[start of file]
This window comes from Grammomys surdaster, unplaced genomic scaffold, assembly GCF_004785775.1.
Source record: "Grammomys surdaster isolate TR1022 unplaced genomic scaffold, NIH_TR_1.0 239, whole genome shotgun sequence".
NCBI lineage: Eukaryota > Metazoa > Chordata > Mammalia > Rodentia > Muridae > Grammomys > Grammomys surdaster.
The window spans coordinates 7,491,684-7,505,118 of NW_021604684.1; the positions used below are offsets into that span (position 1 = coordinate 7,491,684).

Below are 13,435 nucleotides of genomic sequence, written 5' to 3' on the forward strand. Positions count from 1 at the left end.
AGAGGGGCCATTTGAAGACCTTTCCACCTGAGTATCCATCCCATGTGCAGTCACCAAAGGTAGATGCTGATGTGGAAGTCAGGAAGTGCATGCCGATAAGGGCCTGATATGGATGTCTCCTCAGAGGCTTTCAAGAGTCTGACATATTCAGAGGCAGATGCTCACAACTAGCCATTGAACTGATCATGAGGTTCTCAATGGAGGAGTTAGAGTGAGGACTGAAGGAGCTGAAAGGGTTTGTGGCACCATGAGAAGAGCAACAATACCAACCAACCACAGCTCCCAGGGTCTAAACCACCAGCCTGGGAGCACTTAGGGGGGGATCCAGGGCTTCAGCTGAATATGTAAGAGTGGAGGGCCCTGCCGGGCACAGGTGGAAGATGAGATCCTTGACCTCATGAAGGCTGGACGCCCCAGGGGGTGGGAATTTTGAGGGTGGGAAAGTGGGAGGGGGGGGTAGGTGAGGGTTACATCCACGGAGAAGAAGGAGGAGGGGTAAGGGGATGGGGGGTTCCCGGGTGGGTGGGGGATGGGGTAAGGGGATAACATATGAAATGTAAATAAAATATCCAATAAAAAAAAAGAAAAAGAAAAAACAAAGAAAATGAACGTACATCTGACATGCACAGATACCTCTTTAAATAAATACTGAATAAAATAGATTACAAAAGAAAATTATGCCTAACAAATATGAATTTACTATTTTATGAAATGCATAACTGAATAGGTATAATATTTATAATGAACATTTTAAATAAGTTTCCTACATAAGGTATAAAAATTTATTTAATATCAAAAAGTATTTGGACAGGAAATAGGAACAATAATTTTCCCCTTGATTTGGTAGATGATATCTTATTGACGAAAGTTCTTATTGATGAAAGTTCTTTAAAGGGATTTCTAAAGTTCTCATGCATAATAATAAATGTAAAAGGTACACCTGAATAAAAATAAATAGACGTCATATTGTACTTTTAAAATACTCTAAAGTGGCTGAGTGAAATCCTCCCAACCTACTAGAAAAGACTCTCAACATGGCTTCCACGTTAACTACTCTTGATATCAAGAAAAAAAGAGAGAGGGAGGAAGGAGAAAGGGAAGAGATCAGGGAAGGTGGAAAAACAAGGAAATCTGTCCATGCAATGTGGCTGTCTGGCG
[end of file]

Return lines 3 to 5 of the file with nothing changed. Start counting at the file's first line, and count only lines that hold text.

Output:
NCBI lineage: Eukaryota > Metazoa > Chordata > Mammalia > Rodentia > Muridae > Grammomys > Grammomys surdaster.
The window spans coordinates 7,491,684-7,505,118 of NW_021604684.1; the positions used below are offsets into that span (position 1 = coordinate 7,491,684).

Below are 13,435 nucleotides of genomic sequence, written 5' to 3' on the forward strand. Positions count from 1 at the left end.